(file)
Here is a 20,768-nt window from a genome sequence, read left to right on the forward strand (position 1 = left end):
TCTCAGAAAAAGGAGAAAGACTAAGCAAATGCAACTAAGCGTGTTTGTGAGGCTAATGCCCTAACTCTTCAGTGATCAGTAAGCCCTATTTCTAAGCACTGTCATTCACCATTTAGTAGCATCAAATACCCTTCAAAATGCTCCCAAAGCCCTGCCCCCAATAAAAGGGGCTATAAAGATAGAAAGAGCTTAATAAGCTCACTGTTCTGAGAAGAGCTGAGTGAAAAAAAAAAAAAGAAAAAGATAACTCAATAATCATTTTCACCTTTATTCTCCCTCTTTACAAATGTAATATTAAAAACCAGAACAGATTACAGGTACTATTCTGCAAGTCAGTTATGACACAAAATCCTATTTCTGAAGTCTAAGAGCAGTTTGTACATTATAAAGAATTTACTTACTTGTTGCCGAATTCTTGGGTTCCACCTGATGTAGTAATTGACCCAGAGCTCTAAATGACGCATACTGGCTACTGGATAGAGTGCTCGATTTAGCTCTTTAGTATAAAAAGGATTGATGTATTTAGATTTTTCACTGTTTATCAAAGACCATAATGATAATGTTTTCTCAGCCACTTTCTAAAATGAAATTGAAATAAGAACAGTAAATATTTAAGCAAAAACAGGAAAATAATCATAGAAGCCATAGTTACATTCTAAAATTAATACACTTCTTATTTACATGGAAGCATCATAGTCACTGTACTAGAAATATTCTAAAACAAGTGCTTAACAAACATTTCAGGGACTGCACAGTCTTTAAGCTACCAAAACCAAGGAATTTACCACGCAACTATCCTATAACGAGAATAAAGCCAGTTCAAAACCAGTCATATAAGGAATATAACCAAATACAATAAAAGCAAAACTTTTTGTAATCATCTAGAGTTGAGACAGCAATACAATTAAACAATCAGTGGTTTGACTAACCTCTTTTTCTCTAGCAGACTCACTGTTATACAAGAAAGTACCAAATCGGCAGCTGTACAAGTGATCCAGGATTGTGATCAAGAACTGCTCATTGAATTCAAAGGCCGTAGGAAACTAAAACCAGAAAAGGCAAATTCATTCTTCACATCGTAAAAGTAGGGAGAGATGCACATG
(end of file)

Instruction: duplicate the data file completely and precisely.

Here is a 20,768-nt window from a genome sequence, read left to right on the forward strand (position 1 = left end):
TCTCAGAAAAAGGAGAAAGACTAAGCAAATGCAACTAAGCGTGTTTGTGAGGCTAATGCCCTAACTCTTCAGTGATCAGTAAGCCCTATTTCTAAGCACTGTCATTCACCATTTAGTAGCATCAAATACCCTTCAAAATGCTCCCAAAGCCCTGCCCCCAATAAAAGGGGCTATAAAGATAGAAAGAGCTTAATAAGCTCACTGTTCTGAGAAGAGCTGAGTGAAAAAAAAAAAAAGAAAAAGATAACTCAATAATCATTTTCACCTTTATTCTCCCTCTTTACAAATGTAATATTAAAAACCAGAACAGATTACAGGTACTATTCTGCAAGTCAGTTATGACACAAAATCCTATTTCTGAAGTCTAAGAGCAGTTTGTACATTATAAAGAATTTACTTACTTGTTGCCGAATTCTTGGGTTCCACCTGATGTAGTAATTGACCCAGAGCTCTAAATGACGCATACTGGCTACTGGATAGAGTGCTCGATTTAGCTCTTTAGTATAAAAAGGATTGATGTATTTAGATTTTTCACTGTTTATCAAAGACCATAATGATAATGTTTTCTCAGCCACTTTCTAAAATGAAATTGAAATAAGAACAGTAAATATTTAAGCAAAAACAGGAAAATAATCATAGAAGCCATAGTTACATTCTAAAATTAATACACTTCTTATTTACATGGAAGCATCATAGTCACTGTACTAGAAATATTCTAAAACAAGTGCTTAACAAACATTTCAGGGACTGCACAGTCTTTAAGCTACCAAAACCAAGGAATTTACCACGCAACTATCCTATAACGAGAATAAAGCCAGTTCAAAACCAGTCATATAAGGAATATAACCAAATACAATAAAAGCAAAACTTTTTGTAATCATCTAGAGTTGAGACAGCAATACAATTAAACAATCAGTGGTTTGACTAACCTCTTTTTCTCTAGCAGACTCACTGTTATACAAGAAAGTACCAAATCGGCAGCTGTACAAGTGATCCAGGATTGTGATCAAGAACTGCTCATTGAATTCAAAGGCCGTAGGAAACTAAAACCAGAAAAGGCAAATTCATTCTTCACATCGTAAAAGTAGGGAGAGATGCACATG